With the diffusion of architectural modernism in the first couple decades of the twentieth-century, exposition pavilions presented new and daring forms, and tested structural possibilities and innovative materials. In some cases, the form and function of these pavilions reflected idealised versions of society, which could combine entertainment, tourism and propaganda. In this context, pavilions became integral to a constructed discourse of national identity and culture. This function was crucial for fascist Italy, where the aestheticization of politics was integral to the consent-building process and where architects played a central role in Fascism’s mission to transform Italian society. Through an analysis of prototype holiday homes from the Milan Triennale of 1933, it is argued that these pavilions manifested a nexus between four inter-related elements: 1) the technology, forms, materials and ideals of modernity; 2) the Mediterranean architectural tradition; 3) the socio-economic reforms of the fascist regime; and 4) the central role of the emergent middle classes in fascist political life. As examples of Italian Rationalist architecture, they combined the ‘international’ aspects of modernism with Italian regionalism and tradition. They applied modern technology to construction systems and materials, and incarnated the belief that architecture could act as an engine for social change. As physical manifestations of an idealised lifestyle, they cemented the position of the new ruling middle class, reflected the aspirations of the lower middle classes and offered a sense of opportunity to workers wanting to improve their lives.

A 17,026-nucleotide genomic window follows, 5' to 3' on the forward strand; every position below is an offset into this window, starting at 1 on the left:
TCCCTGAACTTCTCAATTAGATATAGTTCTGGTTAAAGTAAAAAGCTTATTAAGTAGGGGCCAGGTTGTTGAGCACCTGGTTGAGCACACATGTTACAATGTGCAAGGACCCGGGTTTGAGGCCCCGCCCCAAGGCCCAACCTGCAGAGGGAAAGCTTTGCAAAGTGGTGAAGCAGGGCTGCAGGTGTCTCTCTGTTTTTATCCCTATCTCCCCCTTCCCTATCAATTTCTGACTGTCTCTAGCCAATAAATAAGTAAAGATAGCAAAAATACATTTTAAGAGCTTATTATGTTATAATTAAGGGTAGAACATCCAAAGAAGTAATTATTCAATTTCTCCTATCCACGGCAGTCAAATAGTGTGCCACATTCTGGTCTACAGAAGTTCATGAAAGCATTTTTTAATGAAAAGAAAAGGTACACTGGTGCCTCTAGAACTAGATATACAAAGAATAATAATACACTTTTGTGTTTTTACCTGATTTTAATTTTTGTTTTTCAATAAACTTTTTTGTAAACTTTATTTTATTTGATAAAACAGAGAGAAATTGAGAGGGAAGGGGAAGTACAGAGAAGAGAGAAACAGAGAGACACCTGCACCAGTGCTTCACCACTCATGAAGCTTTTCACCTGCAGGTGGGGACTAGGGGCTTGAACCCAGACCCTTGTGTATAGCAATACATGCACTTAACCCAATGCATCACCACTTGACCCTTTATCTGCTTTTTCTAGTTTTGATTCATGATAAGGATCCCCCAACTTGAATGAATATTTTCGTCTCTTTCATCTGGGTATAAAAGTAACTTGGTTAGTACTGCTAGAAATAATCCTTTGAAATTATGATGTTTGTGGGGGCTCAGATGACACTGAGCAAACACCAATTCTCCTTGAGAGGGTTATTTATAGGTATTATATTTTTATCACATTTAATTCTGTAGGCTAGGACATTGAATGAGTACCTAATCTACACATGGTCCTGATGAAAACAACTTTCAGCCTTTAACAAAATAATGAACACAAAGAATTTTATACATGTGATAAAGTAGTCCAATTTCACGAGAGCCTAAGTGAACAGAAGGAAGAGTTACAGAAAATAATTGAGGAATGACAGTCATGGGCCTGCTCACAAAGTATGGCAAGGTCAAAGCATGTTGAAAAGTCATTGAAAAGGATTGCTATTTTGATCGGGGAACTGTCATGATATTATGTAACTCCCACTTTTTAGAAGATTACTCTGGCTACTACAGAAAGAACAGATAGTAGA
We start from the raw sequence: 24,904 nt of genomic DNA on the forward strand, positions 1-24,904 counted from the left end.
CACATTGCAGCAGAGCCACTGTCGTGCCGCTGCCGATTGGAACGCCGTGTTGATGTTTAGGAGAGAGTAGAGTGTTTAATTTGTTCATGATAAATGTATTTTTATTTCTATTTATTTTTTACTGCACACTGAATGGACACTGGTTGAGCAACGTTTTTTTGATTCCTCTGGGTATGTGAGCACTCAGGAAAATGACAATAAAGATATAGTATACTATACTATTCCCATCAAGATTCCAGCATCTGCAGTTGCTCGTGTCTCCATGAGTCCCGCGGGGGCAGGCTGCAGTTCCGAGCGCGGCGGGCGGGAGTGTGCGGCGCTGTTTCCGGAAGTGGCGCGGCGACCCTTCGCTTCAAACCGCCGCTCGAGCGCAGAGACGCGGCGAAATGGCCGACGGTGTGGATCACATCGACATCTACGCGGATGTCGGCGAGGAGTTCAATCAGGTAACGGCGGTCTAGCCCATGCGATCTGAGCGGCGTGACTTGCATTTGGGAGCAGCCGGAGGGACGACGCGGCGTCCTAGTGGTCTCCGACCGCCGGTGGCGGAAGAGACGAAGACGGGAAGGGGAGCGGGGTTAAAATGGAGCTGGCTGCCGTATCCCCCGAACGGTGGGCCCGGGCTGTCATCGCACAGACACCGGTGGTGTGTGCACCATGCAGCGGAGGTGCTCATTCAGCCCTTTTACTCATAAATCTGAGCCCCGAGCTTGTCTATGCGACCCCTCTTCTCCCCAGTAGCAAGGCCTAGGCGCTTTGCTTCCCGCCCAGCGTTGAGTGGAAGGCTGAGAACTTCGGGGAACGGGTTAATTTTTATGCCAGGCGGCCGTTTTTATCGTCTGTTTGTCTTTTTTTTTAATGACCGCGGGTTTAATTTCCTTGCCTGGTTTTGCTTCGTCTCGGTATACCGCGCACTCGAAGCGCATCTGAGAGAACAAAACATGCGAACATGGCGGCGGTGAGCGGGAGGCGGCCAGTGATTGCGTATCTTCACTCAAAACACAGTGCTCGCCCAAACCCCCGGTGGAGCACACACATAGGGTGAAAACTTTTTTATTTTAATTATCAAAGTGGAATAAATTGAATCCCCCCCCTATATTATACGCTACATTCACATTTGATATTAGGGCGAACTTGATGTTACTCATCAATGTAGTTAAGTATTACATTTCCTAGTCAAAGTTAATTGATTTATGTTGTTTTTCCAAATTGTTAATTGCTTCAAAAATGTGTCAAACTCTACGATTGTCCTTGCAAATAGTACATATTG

Keywords: pavilion, fascism, Milan Triennale, exposition, housing prototype, middle classes.
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Flavia Marcello teaches architectural design and theory at the School of Architecture and Built Environment at Deakin University in Australia. Her long-time interest in 1930s art and architecture was explored in her PhD (University of Sydney, 2003) and has continued throughout her career. This has led her to explore the social, economic and political forces that shape architecture and the city rather than look at architecture as an object in itself.